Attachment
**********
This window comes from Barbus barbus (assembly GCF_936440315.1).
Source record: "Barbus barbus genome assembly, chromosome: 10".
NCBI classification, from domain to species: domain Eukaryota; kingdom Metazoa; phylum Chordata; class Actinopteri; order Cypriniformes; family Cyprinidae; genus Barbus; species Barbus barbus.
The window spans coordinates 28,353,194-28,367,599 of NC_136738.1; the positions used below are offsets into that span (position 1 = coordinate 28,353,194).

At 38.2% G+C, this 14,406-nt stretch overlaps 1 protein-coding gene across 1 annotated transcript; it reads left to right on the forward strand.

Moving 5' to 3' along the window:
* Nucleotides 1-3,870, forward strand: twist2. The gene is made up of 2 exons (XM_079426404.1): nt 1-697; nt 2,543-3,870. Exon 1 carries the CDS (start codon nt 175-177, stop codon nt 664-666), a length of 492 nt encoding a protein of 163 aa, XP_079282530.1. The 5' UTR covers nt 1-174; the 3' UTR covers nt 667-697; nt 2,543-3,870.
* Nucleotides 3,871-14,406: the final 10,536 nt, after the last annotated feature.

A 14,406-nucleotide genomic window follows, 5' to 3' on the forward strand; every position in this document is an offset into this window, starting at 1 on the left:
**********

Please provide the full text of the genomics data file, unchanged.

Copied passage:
This window comes from Barbus barbus (assembly GCF_936440315.1).
Source record: "Barbus barbus genome assembly, chromosome: 10".
NCBI classification, from domain to species: domain Eukaryota; kingdom Metazoa; phylum Chordata; class Actinopteri; order Cypriniformes; family Cyprinidae; genus Barbus; species Barbus barbus.
The window spans coordinates 28,353,194-28,367,599 of NC_136738.1; the positions used below are offsets into that span (position 1 = coordinate 28,353,194).

At 38.2% G+C, this 14,406-nt stretch overlaps 1 protein-coding gene across 1 annotated transcript; it reads left to right on the forward strand.

Moving 5' to 3' along the window:
* Nucleotides 1-3,870, forward strand: twist2. The gene is made up of 2 exons (XM_079426404.1): nt 1-697; nt 2,543-3,870. Exon 1 carries the CDS (start codon nt 175-177, stop codon nt 664-666), a length of 492 nt encoding a protein of 163 aa, XP_079282530.1. The 5' UTR covers nt 1-174; the 3' UTR covers nt 667-697; nt 2,543-3,870.
* Nucleotides 3,871-14,406: the final 10,536 nt, after the last annotated feature.

A 14,406-nucleotide genomic window follows, 5' to 3' on the forward strand; every position in this document is an offset into this window, starting at 1 on the left: